I then started calculating* for what little I knew about the relative popularity of each park. I had read that Walt Disney World attracted about 50 million guests per year, and about 10 million – 20% – visited Disney’s Hollywood Studios. Taking that 20% number – and, yes, being aware the entire mathematical structure I had built was a proverbial house of cards – I arrived at around 1,200 guests just from AoA heading toward DHS that day.
(*It is a rare treat for me to use the word “calculating” and have it actually mean working through a math question – even if it was a poorly conceived one. Typically, I avoid math like a cat avoids water.)
With those back-of-the-envelope numbers in hand, what should have been obvious became clear: more people at the value resorts meant we would always have crowded busses. Amy and I had stayed at either a moderate (Disney’s Coronado Springs Resort) or a deluxe (Disney’s Polynesian Resort) property on each of our previous trips. Those resorts had more bus space for fewer guests, so we didn’t start and finish our days packed like sardines. I suspected the twice-daily illusion that we were some of the only people at WDW had contributed to my fond memories, and were the likely reason why I was irritated by standing for a ten-minute bus ride.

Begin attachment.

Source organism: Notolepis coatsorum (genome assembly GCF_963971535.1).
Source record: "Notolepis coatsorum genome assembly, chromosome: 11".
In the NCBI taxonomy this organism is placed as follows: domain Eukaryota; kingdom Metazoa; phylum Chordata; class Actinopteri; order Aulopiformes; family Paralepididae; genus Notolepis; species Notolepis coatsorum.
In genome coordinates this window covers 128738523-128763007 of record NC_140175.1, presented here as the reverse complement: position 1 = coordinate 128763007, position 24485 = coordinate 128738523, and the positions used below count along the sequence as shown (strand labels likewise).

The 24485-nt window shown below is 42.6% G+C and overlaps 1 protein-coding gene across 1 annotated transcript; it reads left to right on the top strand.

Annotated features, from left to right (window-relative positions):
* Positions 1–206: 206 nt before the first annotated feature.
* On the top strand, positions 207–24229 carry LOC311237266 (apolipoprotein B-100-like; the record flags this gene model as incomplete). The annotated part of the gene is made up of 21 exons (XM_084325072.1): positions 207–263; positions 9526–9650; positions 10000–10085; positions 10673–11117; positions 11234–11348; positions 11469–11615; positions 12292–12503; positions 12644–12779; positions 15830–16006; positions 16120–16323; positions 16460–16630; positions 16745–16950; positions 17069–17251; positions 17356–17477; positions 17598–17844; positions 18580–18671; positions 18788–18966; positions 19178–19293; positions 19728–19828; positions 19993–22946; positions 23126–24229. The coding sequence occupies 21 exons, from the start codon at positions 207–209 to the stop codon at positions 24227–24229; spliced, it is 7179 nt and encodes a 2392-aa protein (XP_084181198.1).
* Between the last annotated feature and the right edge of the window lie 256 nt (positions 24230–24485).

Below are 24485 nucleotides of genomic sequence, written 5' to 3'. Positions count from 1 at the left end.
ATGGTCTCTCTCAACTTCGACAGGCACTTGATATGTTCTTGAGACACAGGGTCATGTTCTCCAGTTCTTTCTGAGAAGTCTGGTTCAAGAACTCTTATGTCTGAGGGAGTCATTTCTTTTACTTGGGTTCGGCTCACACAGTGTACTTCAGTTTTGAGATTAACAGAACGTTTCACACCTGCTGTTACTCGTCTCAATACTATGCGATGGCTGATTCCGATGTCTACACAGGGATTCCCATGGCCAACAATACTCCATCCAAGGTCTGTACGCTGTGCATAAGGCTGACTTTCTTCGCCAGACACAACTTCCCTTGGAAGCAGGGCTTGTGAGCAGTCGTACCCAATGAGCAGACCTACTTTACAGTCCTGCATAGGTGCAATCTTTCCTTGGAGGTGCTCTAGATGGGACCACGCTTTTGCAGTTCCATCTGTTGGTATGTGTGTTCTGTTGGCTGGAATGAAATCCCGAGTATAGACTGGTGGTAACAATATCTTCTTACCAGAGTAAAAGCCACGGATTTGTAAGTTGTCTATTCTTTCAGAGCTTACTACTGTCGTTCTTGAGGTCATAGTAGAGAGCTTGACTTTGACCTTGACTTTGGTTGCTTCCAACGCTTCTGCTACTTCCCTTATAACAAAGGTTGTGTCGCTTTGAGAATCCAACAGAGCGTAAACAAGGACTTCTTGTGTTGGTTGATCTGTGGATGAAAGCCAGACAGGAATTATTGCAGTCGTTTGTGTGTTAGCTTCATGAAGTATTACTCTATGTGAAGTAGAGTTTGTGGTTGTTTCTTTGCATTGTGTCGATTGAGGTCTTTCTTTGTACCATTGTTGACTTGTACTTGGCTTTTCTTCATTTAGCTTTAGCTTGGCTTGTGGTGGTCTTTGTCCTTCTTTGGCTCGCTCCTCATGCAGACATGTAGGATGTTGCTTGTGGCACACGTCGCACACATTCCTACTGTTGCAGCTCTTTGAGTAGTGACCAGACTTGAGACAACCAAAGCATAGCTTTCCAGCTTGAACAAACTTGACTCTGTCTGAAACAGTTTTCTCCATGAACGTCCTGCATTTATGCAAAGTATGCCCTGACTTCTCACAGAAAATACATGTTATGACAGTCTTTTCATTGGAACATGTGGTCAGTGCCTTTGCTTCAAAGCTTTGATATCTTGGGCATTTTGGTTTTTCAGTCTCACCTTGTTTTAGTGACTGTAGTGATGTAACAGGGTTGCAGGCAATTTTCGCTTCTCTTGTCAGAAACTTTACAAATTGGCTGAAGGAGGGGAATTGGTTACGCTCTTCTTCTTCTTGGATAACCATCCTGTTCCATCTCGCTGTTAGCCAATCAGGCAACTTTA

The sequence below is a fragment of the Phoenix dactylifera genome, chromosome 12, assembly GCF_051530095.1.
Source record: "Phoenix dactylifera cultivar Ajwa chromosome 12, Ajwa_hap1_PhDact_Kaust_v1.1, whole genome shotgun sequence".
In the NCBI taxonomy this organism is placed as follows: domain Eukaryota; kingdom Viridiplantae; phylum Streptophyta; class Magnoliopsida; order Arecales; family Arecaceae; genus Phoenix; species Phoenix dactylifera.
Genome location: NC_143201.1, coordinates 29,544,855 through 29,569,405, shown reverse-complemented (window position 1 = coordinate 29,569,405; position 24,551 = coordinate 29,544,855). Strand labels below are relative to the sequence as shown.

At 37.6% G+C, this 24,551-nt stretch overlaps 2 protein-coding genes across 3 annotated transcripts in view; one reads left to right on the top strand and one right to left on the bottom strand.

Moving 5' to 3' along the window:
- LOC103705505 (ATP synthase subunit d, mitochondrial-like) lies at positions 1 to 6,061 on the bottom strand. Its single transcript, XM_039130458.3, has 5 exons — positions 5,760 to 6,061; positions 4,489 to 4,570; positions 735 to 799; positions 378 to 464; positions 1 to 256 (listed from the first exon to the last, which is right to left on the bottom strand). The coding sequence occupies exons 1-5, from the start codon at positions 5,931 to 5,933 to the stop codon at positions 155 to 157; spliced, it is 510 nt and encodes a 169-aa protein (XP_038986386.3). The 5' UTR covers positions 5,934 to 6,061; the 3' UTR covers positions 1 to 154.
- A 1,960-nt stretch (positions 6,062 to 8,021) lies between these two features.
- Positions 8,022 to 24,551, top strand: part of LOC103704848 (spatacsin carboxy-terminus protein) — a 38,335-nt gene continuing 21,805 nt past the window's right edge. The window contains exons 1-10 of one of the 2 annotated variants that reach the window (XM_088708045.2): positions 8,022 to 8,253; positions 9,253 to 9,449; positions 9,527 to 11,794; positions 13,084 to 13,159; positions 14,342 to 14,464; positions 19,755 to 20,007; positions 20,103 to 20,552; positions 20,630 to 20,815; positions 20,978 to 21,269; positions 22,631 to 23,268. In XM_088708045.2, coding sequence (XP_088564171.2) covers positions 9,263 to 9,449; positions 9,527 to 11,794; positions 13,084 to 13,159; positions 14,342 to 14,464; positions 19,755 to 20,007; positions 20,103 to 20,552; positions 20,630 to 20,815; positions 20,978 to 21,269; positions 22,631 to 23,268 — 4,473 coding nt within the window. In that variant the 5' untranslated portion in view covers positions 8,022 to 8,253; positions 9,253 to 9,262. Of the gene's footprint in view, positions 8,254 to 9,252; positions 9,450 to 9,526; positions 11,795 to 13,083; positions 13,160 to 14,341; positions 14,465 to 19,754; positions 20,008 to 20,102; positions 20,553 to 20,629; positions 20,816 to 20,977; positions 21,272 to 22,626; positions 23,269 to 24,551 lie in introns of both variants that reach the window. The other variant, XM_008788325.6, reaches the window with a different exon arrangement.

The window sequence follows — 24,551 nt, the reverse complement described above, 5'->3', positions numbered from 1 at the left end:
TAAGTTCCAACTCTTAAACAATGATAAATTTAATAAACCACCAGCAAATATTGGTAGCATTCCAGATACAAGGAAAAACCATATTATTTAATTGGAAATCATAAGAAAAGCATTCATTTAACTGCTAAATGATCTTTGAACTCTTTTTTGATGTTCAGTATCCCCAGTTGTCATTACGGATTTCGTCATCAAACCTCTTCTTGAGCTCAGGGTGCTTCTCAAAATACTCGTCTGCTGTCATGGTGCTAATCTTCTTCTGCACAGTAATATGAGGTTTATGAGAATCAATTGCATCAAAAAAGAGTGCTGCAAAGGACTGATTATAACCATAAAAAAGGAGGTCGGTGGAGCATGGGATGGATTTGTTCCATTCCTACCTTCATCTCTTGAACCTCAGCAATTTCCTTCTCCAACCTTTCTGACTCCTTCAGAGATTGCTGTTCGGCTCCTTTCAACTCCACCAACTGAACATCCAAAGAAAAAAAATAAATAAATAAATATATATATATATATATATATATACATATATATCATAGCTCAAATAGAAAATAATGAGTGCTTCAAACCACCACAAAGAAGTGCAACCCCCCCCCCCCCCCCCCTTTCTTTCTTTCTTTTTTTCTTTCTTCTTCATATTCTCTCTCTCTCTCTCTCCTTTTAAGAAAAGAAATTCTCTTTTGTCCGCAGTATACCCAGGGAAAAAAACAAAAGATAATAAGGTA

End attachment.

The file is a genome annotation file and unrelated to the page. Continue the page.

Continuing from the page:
We arrived at Disney’s Hollywood Studios and the first thing I started doing – even before disembarking from the bus – was to start evaluating. I did not intend for our vacation to turn into an exercise in comparison, but it seemed inevitable. It didn’t help that DHS was still not moving the needle on my excite-o-meter.
We passed under the Pan Pacific Theater façade and took our first steps onto Hollywood Boulevard. The entrance plaza and first stretch of storefronts made me think of Buena Vista Street in Disney California Adventure, which I had found brilliant in execution when we visited in 2012. I was comfortable at once. We started walking toward what I imagined as the back of the park, but a quick check of the map – something I never had to do in Disneyland – revealed that our destination was actually in the center of DHS.